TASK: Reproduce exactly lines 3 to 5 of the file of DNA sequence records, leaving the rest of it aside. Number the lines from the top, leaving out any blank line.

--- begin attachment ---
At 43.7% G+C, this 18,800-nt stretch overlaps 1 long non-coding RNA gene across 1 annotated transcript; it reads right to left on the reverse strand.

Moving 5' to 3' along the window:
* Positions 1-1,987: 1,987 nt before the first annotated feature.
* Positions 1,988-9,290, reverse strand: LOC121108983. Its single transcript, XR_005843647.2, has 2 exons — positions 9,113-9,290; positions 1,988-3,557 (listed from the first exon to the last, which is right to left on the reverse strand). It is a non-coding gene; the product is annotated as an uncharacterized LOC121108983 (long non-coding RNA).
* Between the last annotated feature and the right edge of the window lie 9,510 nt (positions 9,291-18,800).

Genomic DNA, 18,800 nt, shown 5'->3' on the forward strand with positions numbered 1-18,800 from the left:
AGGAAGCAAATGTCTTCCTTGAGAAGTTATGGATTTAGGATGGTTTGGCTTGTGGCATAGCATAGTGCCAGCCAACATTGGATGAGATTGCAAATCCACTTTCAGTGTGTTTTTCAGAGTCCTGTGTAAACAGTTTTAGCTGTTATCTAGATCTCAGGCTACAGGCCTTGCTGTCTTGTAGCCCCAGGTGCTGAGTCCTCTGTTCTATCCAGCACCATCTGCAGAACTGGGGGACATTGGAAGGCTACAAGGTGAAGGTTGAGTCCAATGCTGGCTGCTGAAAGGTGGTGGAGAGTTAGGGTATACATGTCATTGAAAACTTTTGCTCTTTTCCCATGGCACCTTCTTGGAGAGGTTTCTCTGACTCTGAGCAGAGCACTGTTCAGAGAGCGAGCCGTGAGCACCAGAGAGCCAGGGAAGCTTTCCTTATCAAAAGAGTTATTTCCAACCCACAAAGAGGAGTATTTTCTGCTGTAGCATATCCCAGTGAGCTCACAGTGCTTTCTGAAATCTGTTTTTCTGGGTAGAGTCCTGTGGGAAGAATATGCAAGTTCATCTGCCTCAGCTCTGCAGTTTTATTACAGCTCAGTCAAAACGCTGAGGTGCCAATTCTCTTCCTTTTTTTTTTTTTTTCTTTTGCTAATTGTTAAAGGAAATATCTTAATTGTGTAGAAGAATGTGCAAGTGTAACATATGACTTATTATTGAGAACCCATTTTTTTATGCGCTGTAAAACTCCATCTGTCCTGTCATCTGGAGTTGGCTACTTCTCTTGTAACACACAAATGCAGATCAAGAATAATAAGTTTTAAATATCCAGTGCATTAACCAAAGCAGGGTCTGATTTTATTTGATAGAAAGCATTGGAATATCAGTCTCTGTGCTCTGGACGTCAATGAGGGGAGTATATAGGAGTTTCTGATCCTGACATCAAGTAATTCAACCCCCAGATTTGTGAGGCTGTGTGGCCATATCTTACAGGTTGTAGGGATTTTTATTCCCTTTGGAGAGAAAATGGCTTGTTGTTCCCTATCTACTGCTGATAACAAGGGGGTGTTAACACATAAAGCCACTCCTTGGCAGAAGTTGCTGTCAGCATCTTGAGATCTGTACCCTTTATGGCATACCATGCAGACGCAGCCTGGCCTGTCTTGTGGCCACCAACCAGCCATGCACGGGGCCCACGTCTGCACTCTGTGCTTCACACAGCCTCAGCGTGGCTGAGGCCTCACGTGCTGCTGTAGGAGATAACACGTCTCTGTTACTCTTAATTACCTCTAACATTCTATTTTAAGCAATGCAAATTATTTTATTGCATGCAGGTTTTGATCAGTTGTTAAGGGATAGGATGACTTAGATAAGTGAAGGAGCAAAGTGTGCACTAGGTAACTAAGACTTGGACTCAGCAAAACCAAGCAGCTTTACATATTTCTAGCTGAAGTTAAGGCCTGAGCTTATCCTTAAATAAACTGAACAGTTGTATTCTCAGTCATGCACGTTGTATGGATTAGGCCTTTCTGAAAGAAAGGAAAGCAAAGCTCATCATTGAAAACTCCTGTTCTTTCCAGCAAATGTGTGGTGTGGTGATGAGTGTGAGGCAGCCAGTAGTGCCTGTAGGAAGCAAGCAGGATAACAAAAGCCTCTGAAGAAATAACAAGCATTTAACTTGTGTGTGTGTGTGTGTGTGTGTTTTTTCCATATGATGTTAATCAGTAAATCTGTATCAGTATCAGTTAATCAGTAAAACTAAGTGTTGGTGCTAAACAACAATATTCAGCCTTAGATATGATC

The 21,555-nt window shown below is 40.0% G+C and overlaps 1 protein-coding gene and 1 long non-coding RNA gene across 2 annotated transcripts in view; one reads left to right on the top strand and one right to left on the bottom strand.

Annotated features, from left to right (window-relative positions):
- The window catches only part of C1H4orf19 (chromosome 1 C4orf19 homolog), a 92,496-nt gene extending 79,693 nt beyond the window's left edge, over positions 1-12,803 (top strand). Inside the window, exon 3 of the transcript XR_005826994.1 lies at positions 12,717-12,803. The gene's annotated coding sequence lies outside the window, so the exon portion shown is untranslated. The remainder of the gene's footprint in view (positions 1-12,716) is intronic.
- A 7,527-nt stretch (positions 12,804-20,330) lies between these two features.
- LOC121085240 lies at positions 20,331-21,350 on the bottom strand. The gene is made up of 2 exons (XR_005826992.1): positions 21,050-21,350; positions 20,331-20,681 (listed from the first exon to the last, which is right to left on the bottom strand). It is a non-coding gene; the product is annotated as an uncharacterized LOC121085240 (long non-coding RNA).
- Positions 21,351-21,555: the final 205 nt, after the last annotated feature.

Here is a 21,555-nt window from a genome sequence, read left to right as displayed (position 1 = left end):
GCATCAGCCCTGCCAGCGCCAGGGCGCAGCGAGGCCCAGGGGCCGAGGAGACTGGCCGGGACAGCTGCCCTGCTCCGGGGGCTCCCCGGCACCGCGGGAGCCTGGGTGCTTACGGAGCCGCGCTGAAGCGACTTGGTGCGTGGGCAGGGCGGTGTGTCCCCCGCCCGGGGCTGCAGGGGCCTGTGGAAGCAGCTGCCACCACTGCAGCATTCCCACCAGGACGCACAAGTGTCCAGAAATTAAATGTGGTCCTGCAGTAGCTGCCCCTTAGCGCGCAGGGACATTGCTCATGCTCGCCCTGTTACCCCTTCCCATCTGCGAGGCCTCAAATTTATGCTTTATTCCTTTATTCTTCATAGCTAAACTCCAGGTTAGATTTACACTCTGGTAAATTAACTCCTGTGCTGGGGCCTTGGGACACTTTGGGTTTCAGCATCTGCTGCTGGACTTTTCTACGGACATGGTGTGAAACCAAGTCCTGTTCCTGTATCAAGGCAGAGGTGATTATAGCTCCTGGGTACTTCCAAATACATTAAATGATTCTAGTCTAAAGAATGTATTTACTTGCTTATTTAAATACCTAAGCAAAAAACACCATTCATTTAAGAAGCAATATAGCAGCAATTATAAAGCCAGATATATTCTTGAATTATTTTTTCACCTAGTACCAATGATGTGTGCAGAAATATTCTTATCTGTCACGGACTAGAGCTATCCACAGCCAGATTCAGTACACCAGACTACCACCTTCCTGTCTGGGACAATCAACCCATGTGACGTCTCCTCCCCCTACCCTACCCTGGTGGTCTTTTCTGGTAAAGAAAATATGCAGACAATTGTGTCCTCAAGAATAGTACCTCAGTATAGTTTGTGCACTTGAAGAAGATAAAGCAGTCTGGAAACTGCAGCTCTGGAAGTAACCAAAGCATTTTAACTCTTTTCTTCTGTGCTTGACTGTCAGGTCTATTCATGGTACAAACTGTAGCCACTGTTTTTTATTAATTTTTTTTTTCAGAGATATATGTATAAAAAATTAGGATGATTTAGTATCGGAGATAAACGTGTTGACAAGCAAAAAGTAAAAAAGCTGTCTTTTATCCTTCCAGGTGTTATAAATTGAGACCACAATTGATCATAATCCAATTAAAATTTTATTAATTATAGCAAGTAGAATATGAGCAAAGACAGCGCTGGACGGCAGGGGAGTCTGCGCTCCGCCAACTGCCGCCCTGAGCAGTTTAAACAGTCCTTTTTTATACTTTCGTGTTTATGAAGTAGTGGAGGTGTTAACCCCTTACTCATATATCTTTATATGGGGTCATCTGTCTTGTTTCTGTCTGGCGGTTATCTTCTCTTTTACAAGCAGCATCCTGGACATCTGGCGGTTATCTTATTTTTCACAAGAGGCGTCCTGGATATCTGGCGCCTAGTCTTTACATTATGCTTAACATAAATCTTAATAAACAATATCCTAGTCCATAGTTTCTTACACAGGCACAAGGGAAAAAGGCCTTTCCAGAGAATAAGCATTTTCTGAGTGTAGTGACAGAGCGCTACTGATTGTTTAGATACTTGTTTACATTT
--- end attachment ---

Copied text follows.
* Positions 1-1,987: 1,987 nt before the first annotated feature.
* Positions 1,988-9,290, reverse strand: LOC121108983. Its single transcript, XR_005843647.2, has 2 exons — positions 9,113-9,290; positions 1,988-3,557 (listed from the first exon to the last, which is right to left on the reverse strand). It is a non-coding gene; the product is annotated as an uncharacterized LOC121108983 (long non-coding RNA).
* Between the last annotated feature and the right edge of the window lie 9,510 nt (positions 9,291-18,800).